>> So the first question we have is in a world where the market has bifurcated into COVID affected and COVID unaffected, where are we in the credit cycle? So pre-COVID, it was fairly clear we were late cycle. In your view, has that change? Or do we continue to face the risk of a changing cycle in addition to the risks COVID has introduced? I think all of you can probably share your thoughts on that. Matt, I suppose, if you could go first.
>> I'm very happy to, Jenny. And it's a very good question and a common question we obviously face every day as we execute our investment policy in corporate direct lending. I would characterize it as the following. I think, pre-pandemic, no question, the economic expansion was on a multi-year uninterrupted period, which would have resulted in the longest economic expansion certainly since at least World War II, in the US anyway. I think with the significant monetary easing and fiscal stimulus that's come through on both sides of the Atlantic, our view is that most companies in the core economy has been -- has been reset to extend that cycle for probably at least a couple of years. The more salient question as we consider our business and bearing in mind we're investing in illiquid loans where the transaction flow is sort of manufactured, so to speak, on a primary basis, we're motivating transfers of capital to create investment. And where we view the real question to be in the short-term and evaluating that is exactly that. Does COVID impacted sectors? How quickly will they come back into a recovery path, which, of course, depends on vaccination curve return of normal sort of traffic and flow to society, et cetera? And so generally, from our perspective, it's best and conservative at least as a lender to be in one of the more risk off sectors, one of the more COVID resilient sectors from a capital deployment perspective and not attempt to time that recovery path, bearing in mind the overall economic conditions are still favorable, considering the massive stimulus and both on the monetary and fiscal side that we've seen.
>> Great. Thank you. Andrew, what are your thoughts?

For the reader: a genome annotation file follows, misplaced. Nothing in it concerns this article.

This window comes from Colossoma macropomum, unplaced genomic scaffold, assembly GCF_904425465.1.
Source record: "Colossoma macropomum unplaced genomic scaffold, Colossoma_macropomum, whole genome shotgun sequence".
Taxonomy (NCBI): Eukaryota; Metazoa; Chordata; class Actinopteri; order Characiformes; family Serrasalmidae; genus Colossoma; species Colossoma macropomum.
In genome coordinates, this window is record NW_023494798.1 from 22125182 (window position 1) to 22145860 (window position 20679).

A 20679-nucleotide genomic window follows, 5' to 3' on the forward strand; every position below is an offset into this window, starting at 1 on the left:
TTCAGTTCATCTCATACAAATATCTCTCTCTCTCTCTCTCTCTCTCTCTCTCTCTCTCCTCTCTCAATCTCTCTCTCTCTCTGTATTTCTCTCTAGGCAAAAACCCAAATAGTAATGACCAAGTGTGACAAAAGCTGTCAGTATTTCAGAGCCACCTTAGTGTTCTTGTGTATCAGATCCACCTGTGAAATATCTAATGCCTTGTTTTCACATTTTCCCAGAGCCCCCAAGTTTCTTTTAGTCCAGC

>> Yeah, I'll pick up exactly that clearly, this COVID world, we're seeing the impacts of a huge levels of liquidity pumped into the system. But interestingly, just before this call, that's exactly the same topic was covered with one of our large institutional European investors. And really, the answer is in two parts with respect to real estate debt. The first part is one with real estate, our underlying assets. Another keyword to take out, in our opinion, is very much an acceleration of already structural trends, the most dramatic being in terms of consumer spending going from physical retail shopping centers to being bifurcated between logistics assets and shopping centers. So essentially, we've already seen the structural growth in demand for logistics and industrial property at the expense of secondary and tertiary retail property. And that's something that almost has been really pushed forward by the pandemic, but it is happening already. Flipside of that, looking at investor demand and occupational demand, it continues those sectors such as logistics. And in fact, residential, granular income, income driven strategies are gaining weight with institutional investors. And those are the assets that are performing better. And so, you know, I think pre and post COVID, for the real estate side, was a lot of acceleration structural trends. Interesting in real estate, then, and probably why it's such a late starter in the overall market is, again, the regulatory impact that has been increasingly coming in over the last 10 years and increasingly in Europe over the last three, four years. Again, the pandemic really shone a spotlight of what the banks can and can't do with their balance sheets. So they're very, very much looking at their existing books, which do contain more unfavored sectors, which is combination of looking forward at new lending that's going to be restricted because of those books, as well as regulatory changes further restricting their lending. There is a -- there is a contraction of liquidity from the banking sector post-COVID. But ultimately, neither of those two came as a surprise. And actually, it accelerated what we thought was probably going to happen over the next three to five years.